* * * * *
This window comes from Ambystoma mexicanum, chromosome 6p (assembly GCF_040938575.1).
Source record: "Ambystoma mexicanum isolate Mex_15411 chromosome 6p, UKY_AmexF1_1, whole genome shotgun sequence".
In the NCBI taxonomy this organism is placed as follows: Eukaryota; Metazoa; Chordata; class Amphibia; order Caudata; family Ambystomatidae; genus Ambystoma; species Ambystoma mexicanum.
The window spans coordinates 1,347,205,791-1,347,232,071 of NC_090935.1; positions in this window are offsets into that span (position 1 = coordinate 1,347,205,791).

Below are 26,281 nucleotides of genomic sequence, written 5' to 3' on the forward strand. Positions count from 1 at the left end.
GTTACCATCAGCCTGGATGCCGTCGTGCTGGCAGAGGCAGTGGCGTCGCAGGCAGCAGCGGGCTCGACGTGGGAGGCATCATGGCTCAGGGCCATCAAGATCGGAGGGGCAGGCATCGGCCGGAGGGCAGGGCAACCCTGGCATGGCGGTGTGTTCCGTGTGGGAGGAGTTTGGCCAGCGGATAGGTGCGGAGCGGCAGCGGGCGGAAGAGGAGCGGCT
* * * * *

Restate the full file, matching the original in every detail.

This window comes from Ambystoma mexicanum, chromosome 6p (assembly GCF_040938575.1).
Source record: "Ambystoma mexicanum isolate Mex_15411 chromosome 6p, UKY_AmexF1_1, whole genome shotgun sequence".
In the NCBI taxonomy this organism is placed as follows: Eukaryota; Metazoa; Chordata; class Amphibia; order Caudata; family Ambystomatidae; genus Ambystoma; species Ambystoma mexicanum.
The window spans coordinates 1,347,205,791-1,347,232,071 of NC_090935.1; positions in this window are offsets into that span (position 1 = coordinate 1,347,205,791).

Below are 26,281 nucleotides of genomic sequence, written 5' to 3' on the forward strand. Positions count from 1 at the left end.
GTTACCATCAGCCTGGATGCCGTCGTGCTGGCAGAGGCAGTGGCGTCGCAGGCAGCAGCGGGCTCGACGTGGGAGGCATCATGGCTCAGGGCCATCAAGATCGGAGGGGCAGGCATCGGCCGGAGGGCAGGGCAACCCTGGCATGGCGGTGTGTTCCGTGTGGGAGGAGTTTGGCCAGCGGATAGGTGCGGAGCGGCAGCGGGCGGAAGAGGAGCGGCT